The Indian Navy has announced that it has successfully tested deep-sea rescue techniques using one of its recently acquired Deep-Submergence Rescue Vehicles.
On June 2, the DSRV was carried out into the sea at Vishakhapatanam, for what is called a “live mating” exercise. For the test, the Russian-built INS Sindhudhvaj simulated a submarine in distress, and the DSRV transferred stranded personnel from it to the surface. In this procedure, the rescue vehicle “mates” with the downed submarine using “hatches” through which individuals are transferred.
DSRVs are equipped with sophisticated radar systems and a Remotely Operated Vehicle, an arm-like structure that can be used to clear debris or obstructions, and are designed to dive to greater depths than military submarines. Lighter than normal submarines, they are transported to sea-locations by specially equipped motherships or by heavy-lift aircraft.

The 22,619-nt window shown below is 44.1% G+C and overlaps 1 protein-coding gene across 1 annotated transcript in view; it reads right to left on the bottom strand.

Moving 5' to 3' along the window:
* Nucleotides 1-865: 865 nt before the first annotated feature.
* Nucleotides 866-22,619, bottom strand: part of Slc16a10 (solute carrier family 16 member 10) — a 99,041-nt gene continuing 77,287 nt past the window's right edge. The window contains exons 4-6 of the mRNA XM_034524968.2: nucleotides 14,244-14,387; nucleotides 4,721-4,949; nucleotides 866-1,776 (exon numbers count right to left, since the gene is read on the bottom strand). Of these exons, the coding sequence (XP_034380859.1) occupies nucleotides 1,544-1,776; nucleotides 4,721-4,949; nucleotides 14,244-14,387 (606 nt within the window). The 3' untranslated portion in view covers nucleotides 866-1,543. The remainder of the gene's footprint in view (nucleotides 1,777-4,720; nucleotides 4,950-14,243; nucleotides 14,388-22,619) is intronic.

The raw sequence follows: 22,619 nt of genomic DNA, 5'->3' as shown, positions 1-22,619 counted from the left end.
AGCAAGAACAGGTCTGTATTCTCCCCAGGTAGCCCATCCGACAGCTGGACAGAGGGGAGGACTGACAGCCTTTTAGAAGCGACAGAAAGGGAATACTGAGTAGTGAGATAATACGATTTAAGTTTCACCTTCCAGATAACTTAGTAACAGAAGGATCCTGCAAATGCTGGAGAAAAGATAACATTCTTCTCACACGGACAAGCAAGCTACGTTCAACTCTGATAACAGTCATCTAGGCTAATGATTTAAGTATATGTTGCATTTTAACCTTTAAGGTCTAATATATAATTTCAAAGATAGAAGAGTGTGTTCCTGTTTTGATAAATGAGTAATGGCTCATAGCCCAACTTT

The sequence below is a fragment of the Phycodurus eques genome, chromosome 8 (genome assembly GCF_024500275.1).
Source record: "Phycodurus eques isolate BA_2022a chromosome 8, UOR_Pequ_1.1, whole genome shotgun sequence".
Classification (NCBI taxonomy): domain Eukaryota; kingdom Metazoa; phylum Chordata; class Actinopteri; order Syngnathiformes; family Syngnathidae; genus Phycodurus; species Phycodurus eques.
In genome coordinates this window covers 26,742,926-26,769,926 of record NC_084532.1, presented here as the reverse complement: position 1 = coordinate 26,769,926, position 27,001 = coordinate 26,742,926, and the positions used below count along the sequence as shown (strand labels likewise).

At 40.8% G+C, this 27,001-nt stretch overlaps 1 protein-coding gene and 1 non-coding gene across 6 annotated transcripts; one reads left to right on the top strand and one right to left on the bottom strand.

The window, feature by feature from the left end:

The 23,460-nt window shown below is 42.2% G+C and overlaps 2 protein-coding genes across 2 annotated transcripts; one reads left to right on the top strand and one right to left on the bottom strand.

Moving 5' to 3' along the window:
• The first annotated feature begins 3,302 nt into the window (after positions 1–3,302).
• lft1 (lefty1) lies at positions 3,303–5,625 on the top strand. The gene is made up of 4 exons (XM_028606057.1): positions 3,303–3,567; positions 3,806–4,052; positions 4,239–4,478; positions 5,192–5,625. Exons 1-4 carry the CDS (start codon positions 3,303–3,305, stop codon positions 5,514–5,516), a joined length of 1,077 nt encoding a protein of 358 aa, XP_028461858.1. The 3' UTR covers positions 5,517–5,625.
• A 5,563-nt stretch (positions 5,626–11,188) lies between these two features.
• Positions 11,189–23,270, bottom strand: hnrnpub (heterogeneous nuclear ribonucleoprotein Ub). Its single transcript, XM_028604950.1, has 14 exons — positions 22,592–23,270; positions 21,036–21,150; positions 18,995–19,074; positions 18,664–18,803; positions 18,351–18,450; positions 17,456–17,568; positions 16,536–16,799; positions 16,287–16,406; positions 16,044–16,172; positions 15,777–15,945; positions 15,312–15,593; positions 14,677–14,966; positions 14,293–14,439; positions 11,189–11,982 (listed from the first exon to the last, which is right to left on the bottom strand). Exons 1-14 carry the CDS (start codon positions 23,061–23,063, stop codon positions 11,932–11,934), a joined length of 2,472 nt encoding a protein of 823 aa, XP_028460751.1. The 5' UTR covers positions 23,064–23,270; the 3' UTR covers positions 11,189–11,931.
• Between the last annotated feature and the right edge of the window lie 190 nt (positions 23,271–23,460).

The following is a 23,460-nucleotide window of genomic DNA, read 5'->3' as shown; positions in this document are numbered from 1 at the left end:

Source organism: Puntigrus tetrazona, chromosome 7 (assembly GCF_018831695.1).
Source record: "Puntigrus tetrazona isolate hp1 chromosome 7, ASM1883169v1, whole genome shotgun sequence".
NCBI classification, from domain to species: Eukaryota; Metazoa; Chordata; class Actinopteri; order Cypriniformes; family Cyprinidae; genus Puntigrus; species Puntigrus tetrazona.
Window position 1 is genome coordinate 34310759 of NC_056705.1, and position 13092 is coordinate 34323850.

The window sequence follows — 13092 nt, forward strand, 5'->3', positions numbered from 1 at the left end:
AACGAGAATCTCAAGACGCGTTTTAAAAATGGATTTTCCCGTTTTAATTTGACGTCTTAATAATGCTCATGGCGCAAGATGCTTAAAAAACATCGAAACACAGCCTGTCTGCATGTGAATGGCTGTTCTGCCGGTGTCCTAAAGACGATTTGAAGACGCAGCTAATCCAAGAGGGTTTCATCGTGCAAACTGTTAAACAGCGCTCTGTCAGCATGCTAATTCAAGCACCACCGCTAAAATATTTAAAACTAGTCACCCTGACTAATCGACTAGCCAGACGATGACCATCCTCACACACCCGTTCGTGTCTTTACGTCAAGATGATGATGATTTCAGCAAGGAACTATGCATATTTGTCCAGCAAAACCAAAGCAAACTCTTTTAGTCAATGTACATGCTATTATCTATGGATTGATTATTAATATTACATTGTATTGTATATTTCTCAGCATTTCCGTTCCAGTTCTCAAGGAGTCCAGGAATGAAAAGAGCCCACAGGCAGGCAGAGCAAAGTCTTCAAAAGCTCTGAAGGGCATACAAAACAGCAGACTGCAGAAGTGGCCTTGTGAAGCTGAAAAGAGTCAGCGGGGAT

India’s need for its own underwater vehicle with such sophisticated rescue capability was felt most after 2013, when an explosion on the INS Sindhurakshak led to the death of 18 personnel.
Following this India signed a contract with UK-based James Fisher Defence worth $269 million in 2016. The two DSRVs purchased were delivered last December.
In December the DSRV went through early trials when it plunged to depths of over 300 feet. In the recent test, it dived to a depth of 666 metres, described by the Indian Navy as a record for the “deepest submergence by a manned vessel” in Indian waters, The Week reported.